I found myself occasionally getting frustrated and annoyed with some of Lamplighter’s characters, but the interesting thing was that she acknowledged it. Princess Nastasia’s stubborn refusal to recognize the seriousness of every situation was frustrating, but Rachel knows it’s frustrating, sees this as a flaw, and very nearly drops Nastasia as a friend entirely as a result. Yet we can also see why she makes such a good friend in the end, and ultimately her strengths and flaws are given equal weight.

Siggy, similarly, is portrayed as a very flawed individual but, like Nastasia, his flaws are always acknowledged. And even Rachel is a person who is both flawed but clearly intentionally so; not every decision she makes is correct, and other characters often call her out on this (the relationship with Gaius is heading towards an ill end…).

That Lamplighter can do this so well without breaking her breakneck pace is extremely impressive, and one of the series’ biggest strengths.

The engine of the plot is the building up of mysteries and revelations, each one more intriguing and interesting than the last, and the inescapable sense that the climax is going to be something big. It’s do big, in fact, that I am curious to see how you can top the literal world-ending threat being resolved in book two!

One curious thing -not flaw, exactly – about the pacing is how the issue of trauma and abuse are handled. At the beginning of the series we learn about absolutely horrific things that happen to several of the characters, ranging from rape to human sacrifice! And these are characters that we know and have been given significant time in the spotlight!

At one point we go from this scene to a scene immediately afterward where Rachel shyly agrees to be her crush’s girlfriend, and the school itself seems to be weirdly accepting of the horrible run of events that occurred.

…At first.

In the rest of the book the deep scars the events of book 1 have left on the characters becomes more and more clear. Siggy’s frustration and fear at the abuse his girlfriend went through and hi complete inability to stop it makes him even more erratic and reckless. The things other characters did under mind control and the losses they’ve suffered lead to breakdowns and changes of temperament and behavior, but it’s always there.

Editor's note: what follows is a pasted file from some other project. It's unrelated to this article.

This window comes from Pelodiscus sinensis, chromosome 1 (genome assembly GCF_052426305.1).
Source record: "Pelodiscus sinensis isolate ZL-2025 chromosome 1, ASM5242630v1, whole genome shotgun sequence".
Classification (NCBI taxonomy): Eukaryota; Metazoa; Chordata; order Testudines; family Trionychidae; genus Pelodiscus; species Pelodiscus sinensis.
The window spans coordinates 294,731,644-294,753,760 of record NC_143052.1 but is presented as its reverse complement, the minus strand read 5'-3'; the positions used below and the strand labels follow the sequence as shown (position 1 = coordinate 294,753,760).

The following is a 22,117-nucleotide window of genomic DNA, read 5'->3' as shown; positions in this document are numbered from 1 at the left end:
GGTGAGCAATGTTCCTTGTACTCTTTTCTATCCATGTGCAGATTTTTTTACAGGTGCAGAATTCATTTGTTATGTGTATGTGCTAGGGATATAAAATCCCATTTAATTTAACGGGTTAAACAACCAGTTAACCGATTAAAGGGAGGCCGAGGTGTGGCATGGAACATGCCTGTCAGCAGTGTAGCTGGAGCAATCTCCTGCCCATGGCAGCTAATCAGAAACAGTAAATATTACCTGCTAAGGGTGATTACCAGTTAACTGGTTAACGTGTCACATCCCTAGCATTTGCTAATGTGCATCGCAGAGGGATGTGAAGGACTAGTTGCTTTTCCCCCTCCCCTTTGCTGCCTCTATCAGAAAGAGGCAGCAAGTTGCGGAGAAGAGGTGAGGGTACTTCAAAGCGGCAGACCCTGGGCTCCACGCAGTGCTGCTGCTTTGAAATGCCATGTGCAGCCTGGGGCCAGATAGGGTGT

In Rowling’s series she would cleverly leave the most traumatic events for the end of the school year, giving both the reader and characters time to mentally process them and start with a somewhat blank slate the following year without making it seem unrealistic. She was quite good at showing the effects of trauma on the student body, but because of the structure of the series she was able to be more subtle about it (when she wasn’t subtle about it, as in book five, it could occasionally get rather over the top; best to take advantage of the opportunity you’ve set up and keep things low key, Rowling).

Lamplighter’s task was harder, and while the discontinuity between the social, girlish scenes and the trauma and horror of their experiences was occasionally jarring, it also felt realistic and never interrupted the flow of the story. Even the few breakdown scenes tended to move the story forward.

Okay, but which series is better, at least so far?

…All right, fine, I won’t wimp out on you. Yes, so far I prefer Harry Potter. The time Rowling takes to build the world and help you get to know the characters pays huge dividends, and occasionally in Lamplighter’s work I do wonder how well I’d be able to follow if I wasn’t already familiar with some of the tropes she was playing with. Rowling’s structure could be rigid but it worked well to keep the story easy to follow even as the plot became more and more complex, which is sometimes a little more difficult to do in the Rachel Griffin series.

None of this is to day that the Rachel Griffin series doesn’t have strength’s Rowling’s series doesn’t have, nor is it to minimize the effectiveness of either of the books I’ve read or how tremendously I’ve enjoyed them. The sequel is a must-buy.

Like its predecessor “The Raven, the Elf, and Rachel” is very highly recommended.

Incidentally Lamplighter’s best work can be found in “God, Robot”, which stars two of the characters in the Rachel Griffin series and is a fascinating exploration of religion, redemption, and a world-destroying demon attack. Check it out!